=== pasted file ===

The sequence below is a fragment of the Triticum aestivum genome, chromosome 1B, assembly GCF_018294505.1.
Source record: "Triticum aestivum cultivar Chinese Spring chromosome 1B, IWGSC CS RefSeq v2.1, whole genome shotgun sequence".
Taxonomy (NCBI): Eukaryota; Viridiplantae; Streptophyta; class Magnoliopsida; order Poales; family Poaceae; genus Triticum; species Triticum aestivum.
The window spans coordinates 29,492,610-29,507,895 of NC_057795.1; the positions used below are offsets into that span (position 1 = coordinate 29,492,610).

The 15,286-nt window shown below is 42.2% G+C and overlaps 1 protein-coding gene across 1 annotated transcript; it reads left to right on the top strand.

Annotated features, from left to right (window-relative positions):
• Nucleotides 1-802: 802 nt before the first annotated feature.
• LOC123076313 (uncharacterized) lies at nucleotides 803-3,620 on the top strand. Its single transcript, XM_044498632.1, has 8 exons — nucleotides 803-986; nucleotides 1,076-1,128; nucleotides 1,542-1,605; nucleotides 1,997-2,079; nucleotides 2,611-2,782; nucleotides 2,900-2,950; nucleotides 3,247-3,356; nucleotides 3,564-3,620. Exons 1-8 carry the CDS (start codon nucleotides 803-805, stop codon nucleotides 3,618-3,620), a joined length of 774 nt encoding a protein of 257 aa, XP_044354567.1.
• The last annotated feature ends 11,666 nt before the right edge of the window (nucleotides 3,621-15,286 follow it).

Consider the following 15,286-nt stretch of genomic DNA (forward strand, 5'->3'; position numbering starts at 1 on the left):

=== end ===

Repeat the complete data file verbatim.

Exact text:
The sequence below is a fragment of the Triticum aestivum genome, chromosome 1B, assembly GCF_018294505.1.
Source record: "Triticum aestivum cultivar Chinese Spring chromosome 1B, IWGSC CS RefSeq v2.1, whole genome shotgun sequence".
Taxonomy (NCBI): Eukaryota; Viridiplantae; Streptophyta; class Magnoliopsida; order Poales; family Poaceae; genus Triticum; species Triticum aestivum.
The window spans coordinates 29,492,610-29,507,895 of NC_057795.1; the positions used below are offsets into that span (position 1 = coordinate 29,492,610).

The 15,286-nt window shown below is 42.2% G+C and overlaps 1 protein-coding gene across 1 annotated transcript; it reads left to right on the top strand.

Annotated features, from left to right (window-relative positions):
• Nucleotides 1-802: 802 nt before the first annotated feature.
• LOC123076313 (uncharacterized) lies at nucleotides 803-3,620 on the top strand. Its single transcript, XM_044498632.1, has 8 exons — nucleotides 803-986; nucleotides 1,076-1,128; nucleotides 1,542-1,605; nucleotides 1,997-2,079; nucleotides 2,611-2,782; nucleotides 2,900-2,950; nucleotides 3,247-3,356; nucleotides 3,564-3,620. Exons 1-8 carry the CDS (start codon nucleotides 803-805, stop codon nucleotides 3,618-3,620), a joined length of 774 nt encoding a protein of 257 aa, XP_044354567.1.
• The last annotated feature ends 11,666 nt before the right edge of the window (nucleotides 3,621-15,286 follow it).

Consider the following 15,286-nt stretch of genomic DNA (forward strand, 5'->3'; position numbering starts at 1 on the left):